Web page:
How Not To Deal With Plagiarism
from the owning-up dept
We’ve had a few posts about plagiarism here on Techdirt, and how it differs from copyright infringement. One important question that needs to be considered is: what’s the correct way to acknowledge and correct plagiarism when it is discovered? Probably not like this, in a case pointed out to us by Ivan Oransky via Jonathan Eisen, and reported by Retraction Watch:
PNAS [Proceedings of the National Academy of Sciences] has a curious correction in a recent issue. A group from Toronto and Mount Sinai in New York, it seems, had been rather too liberal in their use of text from a previously published paper by another researcher — what we might call plagiarism, in a less charitable mood.
To paraphrase Beyoncé: If you like it, better put some quotation marks around it. But we’re pretty sure she meant before, not after, the fact.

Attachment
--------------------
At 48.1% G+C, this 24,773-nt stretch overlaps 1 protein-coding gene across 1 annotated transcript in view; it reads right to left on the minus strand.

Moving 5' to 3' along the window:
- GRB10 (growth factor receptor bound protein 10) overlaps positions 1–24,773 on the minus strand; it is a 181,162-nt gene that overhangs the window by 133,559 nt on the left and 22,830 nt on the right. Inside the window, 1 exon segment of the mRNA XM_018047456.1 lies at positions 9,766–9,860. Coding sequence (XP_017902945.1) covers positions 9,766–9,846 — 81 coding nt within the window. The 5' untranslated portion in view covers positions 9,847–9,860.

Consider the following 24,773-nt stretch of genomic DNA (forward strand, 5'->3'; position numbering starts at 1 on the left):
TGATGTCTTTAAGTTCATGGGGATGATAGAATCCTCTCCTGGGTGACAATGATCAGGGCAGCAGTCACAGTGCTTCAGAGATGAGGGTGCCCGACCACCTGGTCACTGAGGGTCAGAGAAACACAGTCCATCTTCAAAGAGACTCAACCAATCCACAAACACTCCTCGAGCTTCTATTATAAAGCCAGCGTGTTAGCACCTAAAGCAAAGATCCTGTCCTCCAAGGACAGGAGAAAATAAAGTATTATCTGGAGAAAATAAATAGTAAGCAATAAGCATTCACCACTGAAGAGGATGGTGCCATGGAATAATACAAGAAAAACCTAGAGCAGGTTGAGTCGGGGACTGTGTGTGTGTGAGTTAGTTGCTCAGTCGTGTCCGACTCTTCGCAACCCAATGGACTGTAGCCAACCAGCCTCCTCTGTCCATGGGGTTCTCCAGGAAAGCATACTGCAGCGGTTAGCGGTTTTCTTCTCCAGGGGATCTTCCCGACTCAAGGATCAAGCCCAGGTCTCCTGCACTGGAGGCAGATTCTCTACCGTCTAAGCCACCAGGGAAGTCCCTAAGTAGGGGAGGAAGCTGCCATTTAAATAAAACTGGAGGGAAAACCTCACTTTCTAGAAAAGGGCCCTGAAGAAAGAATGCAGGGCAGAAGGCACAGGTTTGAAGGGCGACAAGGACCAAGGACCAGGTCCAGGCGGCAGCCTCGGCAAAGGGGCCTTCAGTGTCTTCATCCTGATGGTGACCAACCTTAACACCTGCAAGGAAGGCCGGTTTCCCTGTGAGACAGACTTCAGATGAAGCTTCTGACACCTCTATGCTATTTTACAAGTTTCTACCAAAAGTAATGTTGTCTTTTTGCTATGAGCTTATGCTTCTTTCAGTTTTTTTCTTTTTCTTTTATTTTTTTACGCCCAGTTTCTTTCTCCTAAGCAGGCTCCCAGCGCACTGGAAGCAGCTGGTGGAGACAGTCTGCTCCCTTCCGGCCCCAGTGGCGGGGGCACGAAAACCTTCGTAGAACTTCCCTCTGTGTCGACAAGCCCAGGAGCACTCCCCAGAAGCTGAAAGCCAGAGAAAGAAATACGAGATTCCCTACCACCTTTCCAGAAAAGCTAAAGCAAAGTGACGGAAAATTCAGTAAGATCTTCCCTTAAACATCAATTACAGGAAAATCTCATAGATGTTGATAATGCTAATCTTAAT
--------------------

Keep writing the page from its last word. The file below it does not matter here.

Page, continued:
That is, the PNAS correction simply put quotation marks around the text that had been, er, borrowed, and then linked the new quotations to the original paper. The problem with this approach is that it fails to acknowledge the plagiarism — the text simply says that some of the descriptions were “not appropriately noted in our article” — or the real magnitude of contribution from others, since multiple passages link to a reference at the end of the article. As a result, PNAS ends up looking rather pathetic for attempting to play down what happened in this way. As some in the lively comments section on the Retraction Watch piece note, it would have been far better to retract the entire article, re-write and re-submit it.
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Filed Under: plagiarism, pnas, proceedings of the national academy of sciences, reaction
Comments on “How Not To Deal With Plagiarism”
hah beat you
One of the practical problems is that appropriate plagiarism-related behavior (and the associated ethics) are both genre- and discipline-related. These nuances generally get lost in discussions.
Authorship ethics and practices are similarly variable: Who gets listed; whose work is acknowledged; whose work is not.
Given the stakes (money and reputation) the fights can be vicious, too, if pretty meaningless for the larger issues.
small typo in article
Glyn clearly misspelled ‘theft’.
wow, that’s an epic fail!